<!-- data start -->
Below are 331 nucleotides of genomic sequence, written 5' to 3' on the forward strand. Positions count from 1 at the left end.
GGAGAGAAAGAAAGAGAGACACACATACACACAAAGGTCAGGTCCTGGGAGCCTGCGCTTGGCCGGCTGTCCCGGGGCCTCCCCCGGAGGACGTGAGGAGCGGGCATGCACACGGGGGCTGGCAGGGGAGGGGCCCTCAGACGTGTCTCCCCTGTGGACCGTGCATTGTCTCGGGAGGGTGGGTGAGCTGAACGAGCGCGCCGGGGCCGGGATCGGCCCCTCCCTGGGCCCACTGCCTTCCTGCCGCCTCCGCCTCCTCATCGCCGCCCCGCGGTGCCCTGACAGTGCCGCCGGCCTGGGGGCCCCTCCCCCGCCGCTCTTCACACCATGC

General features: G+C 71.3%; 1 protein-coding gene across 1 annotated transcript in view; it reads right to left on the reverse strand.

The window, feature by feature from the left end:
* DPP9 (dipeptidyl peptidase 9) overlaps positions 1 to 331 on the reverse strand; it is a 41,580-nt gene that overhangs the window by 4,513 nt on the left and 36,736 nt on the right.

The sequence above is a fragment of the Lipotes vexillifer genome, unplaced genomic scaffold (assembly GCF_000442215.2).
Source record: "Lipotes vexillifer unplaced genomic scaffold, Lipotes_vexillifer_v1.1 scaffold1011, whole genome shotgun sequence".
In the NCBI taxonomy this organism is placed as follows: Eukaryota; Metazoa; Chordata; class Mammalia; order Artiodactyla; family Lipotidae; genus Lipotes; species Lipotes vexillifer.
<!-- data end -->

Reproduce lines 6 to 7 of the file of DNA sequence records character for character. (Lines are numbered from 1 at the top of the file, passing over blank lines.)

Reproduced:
The sequence above is a fragment of the Lipotes vexillifer genome, unplaced genomic scaffold (assembly GCF_000442215.2).
Source record: "Lipotes vexillifer unplaced genomic scaffold, Lipotes_vexillifer_v1.1 scaffold1011, whole genome shotgun sequence".